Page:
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Recognition Events

Designing an Effective Recognition Event (Recognition Series #3)

Effective employee recognition programs are an invaluable tool for retaining top performers in any company. And in survey after survey, employees cite public recognition as their preferred style of recognition. (One recent source: Gallup.)

It’s only fitting that events are among the most popular way of honoring employees.

All events, however, aren’t created equal. In fact, all-too-often, meaningful, measurably impactful recognition events turn boring — or are even conflated with the kind of boondoggles that are sexy but lack strategy. But those missteps can be easily avoided.

For each of the past four years, InVision has developed and executed recognition events for the multi-level marketing conglomerate Amway, ensuring that each one is beautiful and fun but also purposefully designed to inspire and motivate, recognize and retain the company’s top 4,000 independent business owners.

Here’s how we do it — and how your brand can, too.

Commit to the fundamentals.

Earlier this year, Senior Creative Director Jimmy Verrett identified five desires of event attendees, which he outlined in a series that should be required reading for experience designers — not least of all, those who design recognition events.

As Verrett explained, designers would be wise to imagine attendees repeatedly reminding them, Know Who I Am, Care About What I Care About, Optimize My Time, Reward My Investment, and Don’t Be Boring.

After all, recognizing employees is all about the attendees, so it pays to keep their desires at the forefront.

Own your priorities.

Is your recognition event a sexy gala designed to give honorees something to brag about and others something to strive for? Are there key brand messages you need to advance in more of a business meeting format? Employee recognition events can be one or both — but it’s critical to own what you’re doing and design for it every step of the way.

Balance legacy and novelty.

At the Amway Achievers event, more than 75 percent of attendees are not first-timers. That results in two key considerations:

  • There are certain event elements they’ve come to expect, strived to be a part of, and would miss if they disappeared. In the case of Amway, that means employees who have reached a new tier of success want to walk across the stage when their name is called. But in the case of any recognition program, it means giving ’em what they came for.
  • And yet…they don’t want to see the same show year after year. Each iteration of Achievers hits certain key notes, but from one rooted in Nashville tradition to another inspired by the Academy Awards, the creative construct completely transforms each year.

When you balance legacy and novelty, you acknowledge that even when you “mix it up” or deliver something “no one’s ever seen before,” there are still certain things that have to happen programmatically. But the packaging can and should up the ante.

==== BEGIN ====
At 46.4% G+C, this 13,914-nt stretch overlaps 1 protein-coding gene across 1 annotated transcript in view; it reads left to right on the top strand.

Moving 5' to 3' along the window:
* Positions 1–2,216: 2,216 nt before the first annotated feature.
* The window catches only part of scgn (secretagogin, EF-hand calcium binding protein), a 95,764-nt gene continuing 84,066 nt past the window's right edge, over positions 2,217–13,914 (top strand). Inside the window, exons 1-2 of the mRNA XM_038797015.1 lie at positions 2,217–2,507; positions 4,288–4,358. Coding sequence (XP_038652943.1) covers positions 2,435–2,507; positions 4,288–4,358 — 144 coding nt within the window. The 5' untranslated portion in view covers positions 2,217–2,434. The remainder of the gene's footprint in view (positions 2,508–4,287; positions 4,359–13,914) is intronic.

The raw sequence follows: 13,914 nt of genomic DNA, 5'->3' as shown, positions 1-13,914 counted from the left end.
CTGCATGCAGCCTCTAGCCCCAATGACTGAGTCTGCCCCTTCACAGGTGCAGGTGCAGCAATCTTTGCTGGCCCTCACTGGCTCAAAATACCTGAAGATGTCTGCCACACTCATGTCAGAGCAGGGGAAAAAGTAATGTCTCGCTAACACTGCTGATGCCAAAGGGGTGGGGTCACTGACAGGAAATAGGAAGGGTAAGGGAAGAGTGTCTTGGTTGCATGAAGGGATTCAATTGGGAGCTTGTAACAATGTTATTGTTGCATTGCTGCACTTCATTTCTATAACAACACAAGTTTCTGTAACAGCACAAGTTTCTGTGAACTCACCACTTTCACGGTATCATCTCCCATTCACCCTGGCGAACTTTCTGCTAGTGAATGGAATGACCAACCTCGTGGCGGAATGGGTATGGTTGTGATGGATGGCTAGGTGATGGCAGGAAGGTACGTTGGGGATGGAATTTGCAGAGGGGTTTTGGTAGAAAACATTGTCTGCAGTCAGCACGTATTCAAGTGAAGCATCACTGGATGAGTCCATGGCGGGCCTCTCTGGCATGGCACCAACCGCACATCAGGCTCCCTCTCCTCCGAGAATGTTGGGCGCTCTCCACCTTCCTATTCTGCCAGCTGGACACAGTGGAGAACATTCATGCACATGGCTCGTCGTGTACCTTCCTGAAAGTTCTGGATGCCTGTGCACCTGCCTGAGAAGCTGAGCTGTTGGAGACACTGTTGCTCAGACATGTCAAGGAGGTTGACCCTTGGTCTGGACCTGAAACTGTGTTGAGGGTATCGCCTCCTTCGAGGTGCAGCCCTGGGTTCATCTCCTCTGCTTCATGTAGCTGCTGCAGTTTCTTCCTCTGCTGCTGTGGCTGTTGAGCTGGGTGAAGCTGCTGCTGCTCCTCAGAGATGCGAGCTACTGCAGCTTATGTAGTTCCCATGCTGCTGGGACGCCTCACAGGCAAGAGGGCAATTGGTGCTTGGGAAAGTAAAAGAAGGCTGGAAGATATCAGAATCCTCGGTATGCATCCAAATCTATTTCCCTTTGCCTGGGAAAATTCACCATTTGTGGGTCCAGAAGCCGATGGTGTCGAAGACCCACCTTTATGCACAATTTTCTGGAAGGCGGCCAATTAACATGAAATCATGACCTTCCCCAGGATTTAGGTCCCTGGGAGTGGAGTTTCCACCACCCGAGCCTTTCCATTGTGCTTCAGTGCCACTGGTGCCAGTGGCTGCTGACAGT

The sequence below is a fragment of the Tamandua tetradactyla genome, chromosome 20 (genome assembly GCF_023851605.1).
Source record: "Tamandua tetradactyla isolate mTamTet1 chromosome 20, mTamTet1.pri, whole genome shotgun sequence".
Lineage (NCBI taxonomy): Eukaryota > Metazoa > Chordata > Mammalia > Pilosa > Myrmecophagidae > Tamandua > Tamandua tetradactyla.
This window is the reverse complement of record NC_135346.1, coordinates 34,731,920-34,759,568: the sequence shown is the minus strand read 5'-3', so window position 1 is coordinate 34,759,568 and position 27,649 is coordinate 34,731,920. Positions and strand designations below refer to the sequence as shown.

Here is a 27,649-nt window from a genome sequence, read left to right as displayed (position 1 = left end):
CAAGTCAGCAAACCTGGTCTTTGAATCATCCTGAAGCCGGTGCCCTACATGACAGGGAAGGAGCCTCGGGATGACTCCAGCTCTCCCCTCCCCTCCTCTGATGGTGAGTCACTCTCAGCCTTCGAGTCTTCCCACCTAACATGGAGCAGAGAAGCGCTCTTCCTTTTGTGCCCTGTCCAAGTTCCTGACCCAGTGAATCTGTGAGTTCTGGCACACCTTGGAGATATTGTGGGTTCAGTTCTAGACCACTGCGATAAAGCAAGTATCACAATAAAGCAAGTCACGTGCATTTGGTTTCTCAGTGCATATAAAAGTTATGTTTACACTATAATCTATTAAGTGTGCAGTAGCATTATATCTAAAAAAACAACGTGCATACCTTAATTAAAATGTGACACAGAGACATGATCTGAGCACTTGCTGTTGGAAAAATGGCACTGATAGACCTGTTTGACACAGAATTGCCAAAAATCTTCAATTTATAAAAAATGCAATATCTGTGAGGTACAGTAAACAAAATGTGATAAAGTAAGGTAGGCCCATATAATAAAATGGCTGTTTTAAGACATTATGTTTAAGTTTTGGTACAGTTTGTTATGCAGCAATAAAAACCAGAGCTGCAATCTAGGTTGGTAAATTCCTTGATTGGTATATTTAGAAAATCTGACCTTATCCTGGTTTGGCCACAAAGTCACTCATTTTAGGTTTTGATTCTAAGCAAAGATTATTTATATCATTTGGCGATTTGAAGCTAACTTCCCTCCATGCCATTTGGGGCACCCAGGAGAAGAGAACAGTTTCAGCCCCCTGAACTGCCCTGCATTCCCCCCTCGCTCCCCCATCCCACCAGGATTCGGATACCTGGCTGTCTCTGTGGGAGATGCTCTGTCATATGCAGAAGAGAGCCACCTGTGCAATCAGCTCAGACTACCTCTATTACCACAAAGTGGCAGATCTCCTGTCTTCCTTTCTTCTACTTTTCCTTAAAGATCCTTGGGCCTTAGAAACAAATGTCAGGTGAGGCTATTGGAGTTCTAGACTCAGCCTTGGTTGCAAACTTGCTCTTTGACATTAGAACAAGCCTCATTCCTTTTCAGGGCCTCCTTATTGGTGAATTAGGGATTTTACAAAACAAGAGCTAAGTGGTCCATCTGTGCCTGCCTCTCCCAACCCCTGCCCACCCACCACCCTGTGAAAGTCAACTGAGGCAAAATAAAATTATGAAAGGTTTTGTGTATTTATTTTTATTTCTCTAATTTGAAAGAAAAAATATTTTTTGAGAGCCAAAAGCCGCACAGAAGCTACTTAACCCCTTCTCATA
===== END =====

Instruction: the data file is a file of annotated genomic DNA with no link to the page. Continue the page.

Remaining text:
Design to cultivate aspirations.

Don’t just hope that a fancy affair will drive employees’ aspirations — design for it.

In addition to Amway’s awards banquet, a Leadership Growth Forum educates and inspires those people who are the cusp of the highest levels of achievement. Investing in an event component like this expands the reach of your event, sure — but it also works directly toward getting more employees striving harder and aiming higher.

Go beyond the ballroom.

Your typical employee recognition event includes a big ballroom experience. Nothing wrong with that — unless you stop there. If you’re honoring employees, they should feel honored at every single touchpoint. What this looks like will vary from event to event, but it might include luxe high-sheen invitations, VIP entrances, Instagrammable honoree installations, and souvenirs to show off at home.

Connect with culture.

An employee recognition event for Intuit should be quite different from one for Costco. Both are well recognized for their exceptional corporate cultures, but those cultures are different, and their events should reflect that.

Indeed, what’s authentic to Amway’s culture — a real spectacle that makes honorees feel like celebrities — might draw cynicism from another company. No matter. The important thing is to do what’s right for your audience. What aligns with the voice, the values, the purpose, and the personality of your brand.

And because it bears repeating: Keep things fun and engaging.

No one wants to watch thousands of people walk across a stage, like some sort of graduation ceremony for the professional set. They want an emotionally rich experience. As you develop your recognition event, think about each step in the run of the show and the emotions it inspires. Are there moments where things flatline, or is there a cadence to the peaks and valleys? Ask yourself, “Would I want to be there, even if I weren’t being honored?”

To engage InVision’s team of creative and strategic thinkers on your next employee recognition event, send us a note at

Recognition Series #1 - Boost Employee Engagement: Building a Strategic Recognition Program

Recognition Series #2 - Sales Recognition Best Practices